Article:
Petra Energyia, a Brazil-based petroleum company, has submitted a proposal for a concession in the Ogaden and Abay basins, sources disclosed to Fortune.
The privately owned company headquartered in Rio de Janeiro is primarily operating in South America. It operates within seven onshore exploratory blocks in Parnaiba Basin, located in northeast Brazil, a concession of 680,000sqkm.
Although the blocks in Ethiopia that the company has proposed as a concession are undisclosed, sources at the Ministry of Mines (MoM) said that its proposals are being evaluated by experts in the Petroleum Licensing & Administration Section of the MoM.
The Abay Basin, which covers an area of 63,000sqkm in the central north-western plateau of Ethiopia spanning Amhara and Oromia regional states, shares the same geo-tectonic origin as the Ogaden Basin, in Somali Regional State. It has nine blocks, three of which are already under exploration by Falcon Petroleum Ltd. The rest of the blocks are still open.
The Ogaden Basin, a 350,000sqkm area located in south-eastern Ethiopia, is the largest Basin in Ethiopia. Natural gas has been discovered at Calub and Hilala in the Ogaden, with estimated reserves of 84.9 billion cubic metres at its centre.
It has a total of 22 blocks, of which the government awarded eight blocks, including the two gas fields, to the China-based oil and gas company, PetroTrans, in July 2011.
Indigenous oil company SouthWest Energy also has blocks Nine, Nine A, and 13. These are the blocks that Petronas, a Malaysian oil giant that left the country after investing 350 million dollars, regarded as potentially having oil reserves.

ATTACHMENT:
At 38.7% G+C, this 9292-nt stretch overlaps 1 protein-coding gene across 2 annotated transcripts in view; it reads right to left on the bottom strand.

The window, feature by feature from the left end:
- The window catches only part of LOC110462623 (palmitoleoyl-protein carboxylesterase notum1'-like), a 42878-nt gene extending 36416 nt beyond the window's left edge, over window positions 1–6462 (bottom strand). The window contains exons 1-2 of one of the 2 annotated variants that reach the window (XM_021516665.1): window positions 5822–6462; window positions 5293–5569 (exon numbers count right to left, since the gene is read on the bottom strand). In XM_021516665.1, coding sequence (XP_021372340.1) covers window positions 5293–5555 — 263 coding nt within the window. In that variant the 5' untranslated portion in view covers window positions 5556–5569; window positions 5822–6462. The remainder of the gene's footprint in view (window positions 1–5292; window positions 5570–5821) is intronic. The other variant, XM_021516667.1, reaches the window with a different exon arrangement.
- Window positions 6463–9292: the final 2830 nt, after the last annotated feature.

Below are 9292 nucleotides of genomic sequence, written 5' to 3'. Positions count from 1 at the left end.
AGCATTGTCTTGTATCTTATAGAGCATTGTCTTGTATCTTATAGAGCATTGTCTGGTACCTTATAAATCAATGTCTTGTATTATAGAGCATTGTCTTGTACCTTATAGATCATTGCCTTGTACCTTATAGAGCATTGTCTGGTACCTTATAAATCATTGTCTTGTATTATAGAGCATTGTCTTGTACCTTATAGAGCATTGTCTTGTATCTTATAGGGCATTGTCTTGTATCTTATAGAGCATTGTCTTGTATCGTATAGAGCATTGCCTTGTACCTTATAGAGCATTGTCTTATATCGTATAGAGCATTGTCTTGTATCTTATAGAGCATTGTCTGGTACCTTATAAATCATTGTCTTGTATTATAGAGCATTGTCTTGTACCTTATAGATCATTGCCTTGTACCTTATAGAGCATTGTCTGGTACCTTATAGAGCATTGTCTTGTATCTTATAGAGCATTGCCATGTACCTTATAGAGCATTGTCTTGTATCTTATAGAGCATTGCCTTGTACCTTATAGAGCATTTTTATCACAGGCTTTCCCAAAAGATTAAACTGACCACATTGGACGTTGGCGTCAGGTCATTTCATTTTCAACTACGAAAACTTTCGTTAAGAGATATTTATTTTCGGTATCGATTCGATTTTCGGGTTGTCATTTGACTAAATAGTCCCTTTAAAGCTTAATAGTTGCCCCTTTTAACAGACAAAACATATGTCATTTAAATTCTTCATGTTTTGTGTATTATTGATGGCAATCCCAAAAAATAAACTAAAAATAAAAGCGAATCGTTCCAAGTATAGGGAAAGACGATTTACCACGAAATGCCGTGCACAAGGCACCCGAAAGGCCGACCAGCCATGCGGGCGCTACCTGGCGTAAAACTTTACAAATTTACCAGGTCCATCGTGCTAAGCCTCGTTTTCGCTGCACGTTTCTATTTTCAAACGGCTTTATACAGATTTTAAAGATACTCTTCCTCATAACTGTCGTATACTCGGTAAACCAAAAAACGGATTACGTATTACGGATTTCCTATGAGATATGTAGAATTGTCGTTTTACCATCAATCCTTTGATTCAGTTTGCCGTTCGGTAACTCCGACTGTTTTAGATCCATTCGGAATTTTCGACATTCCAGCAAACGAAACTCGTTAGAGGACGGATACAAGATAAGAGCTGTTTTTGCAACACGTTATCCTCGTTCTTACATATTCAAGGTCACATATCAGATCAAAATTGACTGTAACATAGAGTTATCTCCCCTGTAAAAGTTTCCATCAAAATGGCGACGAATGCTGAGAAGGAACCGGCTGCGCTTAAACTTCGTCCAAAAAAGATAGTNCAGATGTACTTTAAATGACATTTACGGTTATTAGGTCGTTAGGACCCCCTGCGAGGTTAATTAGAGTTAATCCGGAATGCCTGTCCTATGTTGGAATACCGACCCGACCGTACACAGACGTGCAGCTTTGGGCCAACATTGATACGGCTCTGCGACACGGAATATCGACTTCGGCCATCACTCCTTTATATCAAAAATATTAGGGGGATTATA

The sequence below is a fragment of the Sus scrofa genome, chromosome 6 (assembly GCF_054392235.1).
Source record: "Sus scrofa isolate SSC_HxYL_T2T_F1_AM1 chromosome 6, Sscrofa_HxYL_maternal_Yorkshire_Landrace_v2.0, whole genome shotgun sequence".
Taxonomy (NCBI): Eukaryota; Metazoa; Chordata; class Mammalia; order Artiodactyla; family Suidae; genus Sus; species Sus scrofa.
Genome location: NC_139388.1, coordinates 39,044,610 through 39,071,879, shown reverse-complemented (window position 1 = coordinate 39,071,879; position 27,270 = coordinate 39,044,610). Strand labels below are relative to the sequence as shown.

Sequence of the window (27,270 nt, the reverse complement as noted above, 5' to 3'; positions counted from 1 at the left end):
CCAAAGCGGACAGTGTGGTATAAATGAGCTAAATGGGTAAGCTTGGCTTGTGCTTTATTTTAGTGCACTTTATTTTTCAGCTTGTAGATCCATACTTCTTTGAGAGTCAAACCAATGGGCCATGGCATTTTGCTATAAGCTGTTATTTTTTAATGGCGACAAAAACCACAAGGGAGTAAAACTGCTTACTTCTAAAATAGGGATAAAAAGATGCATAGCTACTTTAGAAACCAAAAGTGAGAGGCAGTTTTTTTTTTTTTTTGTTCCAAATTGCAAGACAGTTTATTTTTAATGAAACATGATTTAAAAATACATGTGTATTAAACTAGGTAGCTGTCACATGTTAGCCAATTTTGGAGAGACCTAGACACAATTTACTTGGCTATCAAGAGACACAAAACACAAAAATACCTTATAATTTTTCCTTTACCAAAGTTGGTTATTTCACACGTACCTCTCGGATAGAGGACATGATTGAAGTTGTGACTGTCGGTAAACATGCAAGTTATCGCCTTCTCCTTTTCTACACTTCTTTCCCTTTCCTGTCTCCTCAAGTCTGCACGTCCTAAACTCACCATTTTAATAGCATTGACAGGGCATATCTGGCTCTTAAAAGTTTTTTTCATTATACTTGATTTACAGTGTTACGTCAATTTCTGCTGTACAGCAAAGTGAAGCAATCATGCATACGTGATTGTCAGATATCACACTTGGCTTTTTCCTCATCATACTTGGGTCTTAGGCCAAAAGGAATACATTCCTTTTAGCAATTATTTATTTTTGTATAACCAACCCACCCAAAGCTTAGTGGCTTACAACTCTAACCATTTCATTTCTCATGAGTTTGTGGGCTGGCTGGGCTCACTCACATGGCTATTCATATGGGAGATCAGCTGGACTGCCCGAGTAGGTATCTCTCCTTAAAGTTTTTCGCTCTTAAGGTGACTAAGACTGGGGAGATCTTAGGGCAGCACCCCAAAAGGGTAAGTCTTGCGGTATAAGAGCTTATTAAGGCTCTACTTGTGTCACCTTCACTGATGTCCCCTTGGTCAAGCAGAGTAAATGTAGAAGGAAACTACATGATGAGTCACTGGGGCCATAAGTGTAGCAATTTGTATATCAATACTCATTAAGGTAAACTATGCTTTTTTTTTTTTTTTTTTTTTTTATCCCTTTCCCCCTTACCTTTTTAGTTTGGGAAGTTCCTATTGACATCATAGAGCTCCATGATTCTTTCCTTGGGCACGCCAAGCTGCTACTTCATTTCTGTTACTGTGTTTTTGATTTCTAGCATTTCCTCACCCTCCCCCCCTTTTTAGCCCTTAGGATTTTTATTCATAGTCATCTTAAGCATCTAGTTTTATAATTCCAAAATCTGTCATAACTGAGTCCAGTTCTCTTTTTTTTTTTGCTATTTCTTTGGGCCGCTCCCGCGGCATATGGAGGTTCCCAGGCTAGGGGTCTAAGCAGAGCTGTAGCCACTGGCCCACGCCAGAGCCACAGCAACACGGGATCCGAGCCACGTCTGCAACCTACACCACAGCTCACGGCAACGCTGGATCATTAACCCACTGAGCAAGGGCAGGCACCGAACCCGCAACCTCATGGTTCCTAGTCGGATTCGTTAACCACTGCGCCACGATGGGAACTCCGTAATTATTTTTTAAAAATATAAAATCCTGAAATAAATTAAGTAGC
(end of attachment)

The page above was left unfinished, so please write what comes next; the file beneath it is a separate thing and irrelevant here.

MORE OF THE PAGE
Netherlands-based Pexco Exploration also has four blocks in the Basin. Canadian giant Africa Oil has blocks Seven and Eight.
Since Africa Oil relinquished blocks Two and Six in the Basin five months ago, after paying compensation to the government, the vacant blocks in the Basin have increased to five.
Including the relinquished ones, the remaining open blocks in the Basin are One, Five, and 10.
The Ministry gives the open blocks to companies by negotiation upon approval by the Council of Ministers, without floating a tender, as long as other companies do not show an interest. When there are many companies, the Ministry floats a tender, according to Ministry officials.
Experts evaluate each company's capacity to undertake exploration activities, including financial and human resource capacities. If the ministry is convinced of the adequateness of a company's proposal, it will sit for negotiations, according to sources.
The Ministry generated 16.2 million dollars in the 2011/12 fiscal year from investments in petroleum, five times the plan to generate 3.2 million dollars, according to the Ministry.